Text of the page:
It was just past eleven o’clock on September 10, 1999. Q’nta and I were asleep. The night outside our rainforest home in Captain Cook was still. Inside, too. Even the giant flying cockroaches, ubiquitous on the Big Island and seemingly unextinguishable, were, unusually, not rattling around our front room, itself now dominated by a large, circular birthing tank. In our bedroom, jammed between our bed and the window was a crib outfitted with baby-boy blue fittings, stuffed animals and a Noah’s ark mobile — blue because, with no evidence to the contrary, we were convinced that were having a boy: the Ben of Q’nta’s intuition and of my StarQuest.
Suddenly, Q’nta jostled me awake. “I think my water just broke.”
I leapt out of bed, called our midwife, Roxanne, began to fill the birthing tank and banged on our neighbor Kathy Sue’s door. Q’nta went into labor, while Kathy Sue fussed and attended to both of us. She mopped the sweat from Q’nta’s forehead and poured over-sweetened black coffee into me. Initially out of reach on another birth, Roxanne and her assistant showed up near dawn and, soon after, directed us both into the birthing tank. Q’nta leaned back against me, breathing and pushing according to Roxanne’s direction, and I held her, too high on caffeine, sugar, adrenalin and wonder to do anything else. Fortunately, there was nothing else for me to do. As much as we always did most things together, only Q’nta could do this one.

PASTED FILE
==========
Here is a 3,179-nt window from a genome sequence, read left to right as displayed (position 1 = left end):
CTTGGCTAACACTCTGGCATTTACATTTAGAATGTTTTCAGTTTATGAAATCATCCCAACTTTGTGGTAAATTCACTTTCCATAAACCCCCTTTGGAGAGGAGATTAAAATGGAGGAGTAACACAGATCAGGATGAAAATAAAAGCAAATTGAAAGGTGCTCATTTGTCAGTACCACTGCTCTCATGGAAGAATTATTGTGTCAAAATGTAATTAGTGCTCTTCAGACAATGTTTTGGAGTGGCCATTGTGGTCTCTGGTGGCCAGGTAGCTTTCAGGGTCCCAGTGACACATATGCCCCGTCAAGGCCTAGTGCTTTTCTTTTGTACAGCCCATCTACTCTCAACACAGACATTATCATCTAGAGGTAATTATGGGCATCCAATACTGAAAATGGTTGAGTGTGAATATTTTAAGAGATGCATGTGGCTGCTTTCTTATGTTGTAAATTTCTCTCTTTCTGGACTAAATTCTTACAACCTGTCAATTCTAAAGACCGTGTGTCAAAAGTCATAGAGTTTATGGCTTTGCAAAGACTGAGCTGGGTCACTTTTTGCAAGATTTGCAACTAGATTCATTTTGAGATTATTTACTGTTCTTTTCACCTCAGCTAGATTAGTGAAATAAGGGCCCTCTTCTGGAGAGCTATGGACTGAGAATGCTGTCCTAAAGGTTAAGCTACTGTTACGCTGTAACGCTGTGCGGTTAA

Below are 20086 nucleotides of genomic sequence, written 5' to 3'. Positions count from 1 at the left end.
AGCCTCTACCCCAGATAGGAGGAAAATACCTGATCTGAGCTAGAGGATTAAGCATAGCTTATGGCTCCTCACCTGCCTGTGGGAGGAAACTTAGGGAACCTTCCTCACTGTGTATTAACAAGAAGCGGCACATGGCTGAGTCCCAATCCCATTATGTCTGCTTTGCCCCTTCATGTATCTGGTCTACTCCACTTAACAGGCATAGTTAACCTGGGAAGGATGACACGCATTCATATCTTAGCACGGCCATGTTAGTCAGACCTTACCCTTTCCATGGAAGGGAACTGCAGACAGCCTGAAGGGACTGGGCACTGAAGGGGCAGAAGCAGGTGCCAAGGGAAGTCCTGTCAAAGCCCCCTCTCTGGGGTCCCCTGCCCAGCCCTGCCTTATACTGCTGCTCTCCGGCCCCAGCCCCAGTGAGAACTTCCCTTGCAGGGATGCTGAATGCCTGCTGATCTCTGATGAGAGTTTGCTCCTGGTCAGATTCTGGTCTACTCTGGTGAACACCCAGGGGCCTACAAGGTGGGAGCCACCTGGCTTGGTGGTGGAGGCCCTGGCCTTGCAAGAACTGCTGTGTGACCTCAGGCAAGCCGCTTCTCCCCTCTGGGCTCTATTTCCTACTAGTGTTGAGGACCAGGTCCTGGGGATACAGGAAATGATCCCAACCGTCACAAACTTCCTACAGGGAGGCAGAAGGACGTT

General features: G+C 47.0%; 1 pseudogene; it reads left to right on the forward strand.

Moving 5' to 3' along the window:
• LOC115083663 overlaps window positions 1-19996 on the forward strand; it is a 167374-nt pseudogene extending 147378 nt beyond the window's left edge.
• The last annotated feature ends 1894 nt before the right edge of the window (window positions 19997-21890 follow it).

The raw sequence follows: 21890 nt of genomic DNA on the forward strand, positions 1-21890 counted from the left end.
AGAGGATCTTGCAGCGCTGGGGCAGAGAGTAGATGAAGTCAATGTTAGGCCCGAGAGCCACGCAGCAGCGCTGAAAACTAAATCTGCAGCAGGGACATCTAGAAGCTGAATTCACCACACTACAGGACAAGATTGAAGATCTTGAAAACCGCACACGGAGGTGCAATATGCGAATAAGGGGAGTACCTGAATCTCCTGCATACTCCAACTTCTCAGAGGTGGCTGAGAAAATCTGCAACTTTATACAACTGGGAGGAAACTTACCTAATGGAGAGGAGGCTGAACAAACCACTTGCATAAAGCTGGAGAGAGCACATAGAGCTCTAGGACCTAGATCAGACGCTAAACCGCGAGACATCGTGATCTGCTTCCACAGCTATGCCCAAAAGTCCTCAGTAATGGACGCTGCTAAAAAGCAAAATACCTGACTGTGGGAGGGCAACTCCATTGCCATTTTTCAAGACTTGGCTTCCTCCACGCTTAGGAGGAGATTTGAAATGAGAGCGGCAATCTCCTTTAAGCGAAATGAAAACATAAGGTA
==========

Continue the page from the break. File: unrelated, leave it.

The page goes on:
When the final push came and Roxanne held up the new baby for us to see, I was astounded, and not only by the miracle of birth. “Oh, my God!” I exclaimed. “It’s a girl!”
The baby boy of all our intuitive sensings was not a boy after all.
I quickly glanced up at the clock. It was 9:11 on September 11. Guinevere had arrived with Virgo-like punctuality, right on her due date — a date that two birthdays later would take on global significance. A tsunami of emotion washed through me, a supercharged blend of awe, humility and love. I had never expected to be a father, never thought I wanted to be a father. And now... Now this tiny creature was my child. Forever.
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